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Dec 29, Shane rated it really liked it Shelves: Lee Smolin proposes a thought-provoking cosmological theory of cosmic natural selection to explain the complexity of the universe. In doing so, he dives into the discussion of self-organized complex physical systems and relativity.

This is where the heart of the book lies, the life of such a cosmos.

The book is very fun to read and is packed with information, both physics and philosophy, on the very basic, most abstract properties of the world.

The ending is absolutely beautiful as well. I feel that this book will be very important in the future, although it is viewed as a mere popular science book right now. I highly recommend it.

Nov 27, Krish Sanghvi rated it really liked it. Although his theory more lkfe a hypothesis reallyseems testable, it has too many assumptions, and the assumptions msolin what lie to be falsifiable, not the theory itself. Still, this is a great book because it delves into questions rarely addressed by proper scientists like- why are the parameters of the universe the way they are and not otherwise; is there an absolute truth and does this lie beyond the reaches of the scientific method; the difference between absolute and relative etc.

This book Although his theory more of a hypothesis reallyseems testable, it has too many assumptions, and the assumptions are what lie to be falsifiable, not the theory itself. This book is more philosophy of science than science, which is what differentiates it from other popular books on cosmology.

It also uses principles of biology natural selection, niche, competition etc to infer hypotheses about the universe, although i disagree with him and feel his case for cosmic Darwinism is very weak and doesn’t test that hypothesis directly. Physics today has reached a dead end, with all big questions still left unanswered and no new evidence being accumulated about stuff like dark energy, dark matter, multiverses, Gravity etc.

We also don’t understand why quantum theory is true and what it describes. Also, two distinct and equally true theories: Hence, we may need a paradigm shift in physics, something which is quite taboo among physicists. Smolin gets this discussion started through his book and points out the limitations of current physics. It also questions the scientific method and its assumptions, which science books rarely do. Smolin emphasises why this paradigm shift is important if we wish to have a better theory that describes the universe.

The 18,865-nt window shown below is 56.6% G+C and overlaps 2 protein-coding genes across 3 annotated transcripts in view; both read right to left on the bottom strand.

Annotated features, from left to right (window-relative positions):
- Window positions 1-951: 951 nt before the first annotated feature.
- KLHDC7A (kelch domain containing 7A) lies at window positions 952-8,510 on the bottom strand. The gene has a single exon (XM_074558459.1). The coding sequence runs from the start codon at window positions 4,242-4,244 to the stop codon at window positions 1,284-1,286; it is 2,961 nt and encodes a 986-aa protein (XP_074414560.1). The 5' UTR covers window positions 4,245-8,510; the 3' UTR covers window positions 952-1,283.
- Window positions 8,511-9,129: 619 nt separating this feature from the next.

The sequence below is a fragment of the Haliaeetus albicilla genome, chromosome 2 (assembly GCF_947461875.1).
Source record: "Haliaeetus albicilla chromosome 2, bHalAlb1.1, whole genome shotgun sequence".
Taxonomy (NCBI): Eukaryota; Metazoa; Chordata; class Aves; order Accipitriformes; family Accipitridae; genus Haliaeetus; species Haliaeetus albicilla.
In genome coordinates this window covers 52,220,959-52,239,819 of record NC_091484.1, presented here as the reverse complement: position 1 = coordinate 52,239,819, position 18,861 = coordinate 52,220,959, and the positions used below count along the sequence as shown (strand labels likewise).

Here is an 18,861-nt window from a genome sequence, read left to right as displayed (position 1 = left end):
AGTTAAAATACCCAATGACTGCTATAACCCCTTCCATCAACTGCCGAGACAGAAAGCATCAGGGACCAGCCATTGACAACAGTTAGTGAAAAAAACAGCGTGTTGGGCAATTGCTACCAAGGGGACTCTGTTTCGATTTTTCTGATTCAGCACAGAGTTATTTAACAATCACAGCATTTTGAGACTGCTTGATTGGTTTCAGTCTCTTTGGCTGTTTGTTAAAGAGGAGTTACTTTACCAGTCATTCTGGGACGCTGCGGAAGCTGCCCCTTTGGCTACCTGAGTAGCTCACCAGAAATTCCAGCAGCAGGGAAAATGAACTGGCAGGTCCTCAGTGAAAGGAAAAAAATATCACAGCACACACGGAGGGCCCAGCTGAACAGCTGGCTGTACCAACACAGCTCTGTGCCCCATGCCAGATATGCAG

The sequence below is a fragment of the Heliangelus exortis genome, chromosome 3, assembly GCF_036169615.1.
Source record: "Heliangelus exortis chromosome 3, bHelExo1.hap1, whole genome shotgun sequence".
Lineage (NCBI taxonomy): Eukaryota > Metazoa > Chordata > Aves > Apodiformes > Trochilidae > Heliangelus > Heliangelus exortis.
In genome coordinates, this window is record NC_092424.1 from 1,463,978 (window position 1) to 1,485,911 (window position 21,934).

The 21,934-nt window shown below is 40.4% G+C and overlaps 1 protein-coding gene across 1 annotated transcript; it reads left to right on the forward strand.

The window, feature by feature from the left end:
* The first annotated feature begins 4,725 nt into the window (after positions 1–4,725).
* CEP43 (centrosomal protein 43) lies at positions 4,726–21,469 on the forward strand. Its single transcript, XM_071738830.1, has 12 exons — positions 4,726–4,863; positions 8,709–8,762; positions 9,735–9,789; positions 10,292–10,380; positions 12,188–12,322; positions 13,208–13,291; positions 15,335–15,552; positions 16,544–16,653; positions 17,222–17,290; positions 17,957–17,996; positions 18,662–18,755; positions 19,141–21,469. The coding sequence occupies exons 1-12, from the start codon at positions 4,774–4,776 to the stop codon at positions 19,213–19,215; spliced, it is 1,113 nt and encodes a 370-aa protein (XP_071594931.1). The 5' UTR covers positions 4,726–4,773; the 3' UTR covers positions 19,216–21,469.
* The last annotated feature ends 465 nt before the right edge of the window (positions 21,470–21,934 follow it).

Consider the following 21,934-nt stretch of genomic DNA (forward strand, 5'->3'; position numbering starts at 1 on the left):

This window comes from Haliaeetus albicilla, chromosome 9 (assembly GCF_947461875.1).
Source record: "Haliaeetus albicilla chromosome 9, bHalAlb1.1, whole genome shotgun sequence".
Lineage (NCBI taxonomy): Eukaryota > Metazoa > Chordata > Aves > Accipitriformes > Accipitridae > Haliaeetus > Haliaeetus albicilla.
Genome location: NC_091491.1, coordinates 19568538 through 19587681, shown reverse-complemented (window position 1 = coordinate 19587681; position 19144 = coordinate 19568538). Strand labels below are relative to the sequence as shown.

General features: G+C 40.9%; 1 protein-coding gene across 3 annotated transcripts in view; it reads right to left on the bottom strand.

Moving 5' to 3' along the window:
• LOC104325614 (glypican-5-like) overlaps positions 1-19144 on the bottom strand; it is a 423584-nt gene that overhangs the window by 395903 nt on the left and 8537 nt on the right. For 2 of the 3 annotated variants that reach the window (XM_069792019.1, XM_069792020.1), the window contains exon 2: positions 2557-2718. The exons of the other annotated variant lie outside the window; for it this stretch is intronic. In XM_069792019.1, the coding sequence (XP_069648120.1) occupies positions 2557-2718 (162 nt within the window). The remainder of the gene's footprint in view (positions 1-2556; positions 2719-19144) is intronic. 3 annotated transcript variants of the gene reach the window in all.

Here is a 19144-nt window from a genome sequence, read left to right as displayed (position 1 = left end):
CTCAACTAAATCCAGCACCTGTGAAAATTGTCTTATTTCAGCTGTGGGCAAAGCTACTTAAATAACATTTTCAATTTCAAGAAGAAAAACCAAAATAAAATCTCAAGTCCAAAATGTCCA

On the other hand, biology has been the most progressive and complete of all sciences. It also acts as a self referencing system, and can self organise and spontaneously occur probablyand smolin tries to apply these principle of biology to cosmology, and gives us a new hypothesis for the universe which doesn’t need any external truth, and which relies on the history of a self lofe and oc forming universe.

This book also has some fantastic interpretations of general relativity and natural selection, which themselves make it worth reading. It also provides a fantastic critique of reductionism, absolutism, radical atomism and why these ideas are redundant today, in a universe where things are nothing but interactions.

I’m yet to read a good, proper science book which discusses how science itself requires some level of faith in the scientific method csmos in evidence and in reality, but this book is the closest I have come so far. These aren’t discussed directly, but can be inferred. I also like the book because it addresses the philosophical origins and implications of Newtonian physics the absolutegen rel the relationaland QM the observational and probabilisticrather than merely describing what these theories are.